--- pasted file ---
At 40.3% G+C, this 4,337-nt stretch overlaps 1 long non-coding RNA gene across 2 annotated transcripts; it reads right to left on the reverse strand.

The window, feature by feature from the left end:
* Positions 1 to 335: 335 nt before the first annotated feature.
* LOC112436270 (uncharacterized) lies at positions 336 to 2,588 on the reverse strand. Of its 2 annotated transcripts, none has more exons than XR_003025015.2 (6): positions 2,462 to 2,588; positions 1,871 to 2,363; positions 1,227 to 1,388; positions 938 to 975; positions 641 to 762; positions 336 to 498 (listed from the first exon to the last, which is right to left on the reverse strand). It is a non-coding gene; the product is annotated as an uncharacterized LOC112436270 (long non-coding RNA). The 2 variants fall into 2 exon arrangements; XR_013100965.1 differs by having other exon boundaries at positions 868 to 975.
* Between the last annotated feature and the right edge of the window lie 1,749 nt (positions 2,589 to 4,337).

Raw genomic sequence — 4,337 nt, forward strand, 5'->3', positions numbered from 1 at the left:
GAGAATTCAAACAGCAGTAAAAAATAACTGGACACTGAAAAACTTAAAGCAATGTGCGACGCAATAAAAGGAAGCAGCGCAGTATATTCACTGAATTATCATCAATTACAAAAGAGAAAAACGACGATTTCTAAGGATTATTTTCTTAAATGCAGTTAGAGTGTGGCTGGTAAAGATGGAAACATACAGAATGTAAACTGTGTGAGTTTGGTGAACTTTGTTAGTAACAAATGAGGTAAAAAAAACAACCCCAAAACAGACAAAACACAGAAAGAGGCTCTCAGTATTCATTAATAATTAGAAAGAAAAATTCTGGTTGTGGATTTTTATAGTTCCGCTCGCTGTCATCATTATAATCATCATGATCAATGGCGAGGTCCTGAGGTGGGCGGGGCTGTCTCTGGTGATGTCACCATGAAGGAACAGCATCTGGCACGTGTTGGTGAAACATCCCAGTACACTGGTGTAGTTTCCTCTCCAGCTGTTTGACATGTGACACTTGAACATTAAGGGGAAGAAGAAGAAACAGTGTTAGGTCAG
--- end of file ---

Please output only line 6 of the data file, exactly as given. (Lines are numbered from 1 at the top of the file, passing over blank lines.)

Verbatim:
Raw genomic sequence — 4,337 nt, forward strand, 5'->3', positions numbered from 1 at the left: